Tag Archives: Whale

The Whale Detective

Here at CIMI our backyard is full of all kinds of marine animals. The biggest of these animals includes the many species of cetaceans (whales, dolphins, and porpoises), which pass through the channel between Catalina Island and California quite frequently. As large as these animals are, chances are that you will be viewing them from a distance whether it’s on land or on a boat. Most of the time the only thing you will get to see from these magnificent creatures are there whale spouts, flukes (tail fins), or their backs whenever they surface and dive.

Whale Watch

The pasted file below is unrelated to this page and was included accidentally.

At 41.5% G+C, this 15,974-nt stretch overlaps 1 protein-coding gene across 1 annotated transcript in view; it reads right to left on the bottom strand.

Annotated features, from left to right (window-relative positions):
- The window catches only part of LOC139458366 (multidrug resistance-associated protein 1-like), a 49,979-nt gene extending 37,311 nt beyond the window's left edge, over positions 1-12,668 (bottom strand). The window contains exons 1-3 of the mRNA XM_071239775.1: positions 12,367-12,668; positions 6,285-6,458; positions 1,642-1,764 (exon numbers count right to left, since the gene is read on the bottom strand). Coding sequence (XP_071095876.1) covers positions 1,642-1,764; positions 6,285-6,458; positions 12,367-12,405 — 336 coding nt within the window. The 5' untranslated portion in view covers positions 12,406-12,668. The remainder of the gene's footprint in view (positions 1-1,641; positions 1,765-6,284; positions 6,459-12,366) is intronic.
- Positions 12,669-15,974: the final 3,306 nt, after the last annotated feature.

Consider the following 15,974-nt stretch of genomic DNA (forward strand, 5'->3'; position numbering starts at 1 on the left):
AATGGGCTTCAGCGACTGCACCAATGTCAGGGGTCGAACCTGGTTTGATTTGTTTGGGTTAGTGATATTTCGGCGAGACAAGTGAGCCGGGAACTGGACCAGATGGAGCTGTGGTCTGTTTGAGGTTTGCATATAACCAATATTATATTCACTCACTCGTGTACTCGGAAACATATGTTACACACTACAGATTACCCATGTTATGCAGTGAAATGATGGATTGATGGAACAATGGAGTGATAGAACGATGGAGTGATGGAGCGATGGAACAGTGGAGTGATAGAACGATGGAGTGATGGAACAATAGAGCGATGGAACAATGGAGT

When whales spout, you will see a geyser of water shoot up into the air that can be seen from miles away. This water that is shooting out however is not seawater but it is the condensation of the warm insulated air that is being shot out of the whales lungs mixing with the comparatively cold air from outside. Every species of whale has a distinctive kind of shape of their blowholes and also has different sized lungs therefore each type of spout shape and size. Each species of whales also will have different shaped flukes and ridges of their backs. The whales that frequently go through our channel include some larger baleen whales such as the grey whale, blue whale, fin whale, and humpback. Baleen Whales have two blowholes whereas toothed whales like dolphins and porpoises only have one single blowhole.